Thu 18 Oct 2018 to Wed 31 Oct 2018

It was the early 90s, as The Lemonheads and Diesel sat atop the Aussie charts when a twinkle-eyed music fan walked through the door of the PBS office (then in St Kilda) to volunteer his services.

Little did they know of the thousands of future broadcast hours that awaited.

Tony Irvine has lived and breathed the PBS ethos ever since, “getting away with blue murder” in the after hours realm he inhabits, as he puts it.

The embodiment of a public broadcaster - dedicated, quirky, independent, passionate - Tony lives true to the “underrepresented” charter of the station with IrvineJUMP!, PBS’s most enduring late-night offering.

He reels names from decades ago off the top of his head without pause - obscure drummers, keyboardists, guitarists of electronic singles long forgotten. The Sparks, he says, sit high on his all-time list. A quick background check reveals Tony’s pre-Wikipedia memory to be flawless.

He talks fondly of Deutsch Amerikanische Freundschaft, a German electropunk outfit with an anti-US manifesto. Also, the Patrick Cowley megamix of 'I Feel Love' by Donna Summer - a perennial dancefloor filler. (“I’m totally up for filling the floor at 4am.”)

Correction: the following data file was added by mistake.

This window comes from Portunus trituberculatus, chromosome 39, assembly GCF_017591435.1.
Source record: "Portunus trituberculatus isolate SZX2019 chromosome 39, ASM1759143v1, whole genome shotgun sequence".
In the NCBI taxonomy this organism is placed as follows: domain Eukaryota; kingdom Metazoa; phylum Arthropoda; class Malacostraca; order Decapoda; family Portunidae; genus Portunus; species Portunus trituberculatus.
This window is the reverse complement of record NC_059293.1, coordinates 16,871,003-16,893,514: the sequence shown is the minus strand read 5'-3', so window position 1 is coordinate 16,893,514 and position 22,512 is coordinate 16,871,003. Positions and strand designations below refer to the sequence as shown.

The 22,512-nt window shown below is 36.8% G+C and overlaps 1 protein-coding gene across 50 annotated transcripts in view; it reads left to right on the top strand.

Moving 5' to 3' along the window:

Overlaying Tony’s distinct electro and disco leanings is a punk wash. “Punk transcends a genre,” he says. “A typical complaint of punk is that anybody can do it, but that’s what you want - different interpretations of things.”

He talks of an incident where his confidence wavered late one shift, and his anxiety levels rose out of nowhere, only to hear from Moorabbin Airport tower who said they playing him loud and live.

Streaming has been a big turning point for the graveyarders, giving them new audiences and opportunities. Suddenly you can access Tony’s huge body of work at the click of a mouse via the PBS website. “It’s a great thing,” he says. His sister in Yorkshire can tune in live too.

His secret to staying sharp through the wee hours? Coffee tracks, he calls them, giving him time to re-caffeinate from the PBS Coke machine.

The future? “I would like to see more local dance music….and maybe a party for the 30th!”

Tony Irvine celebrates 25 years on PBS this October. Check out Irvine Jump! now.

Written by PBS volunteer Richard McLeish. Irvine 300x.jpg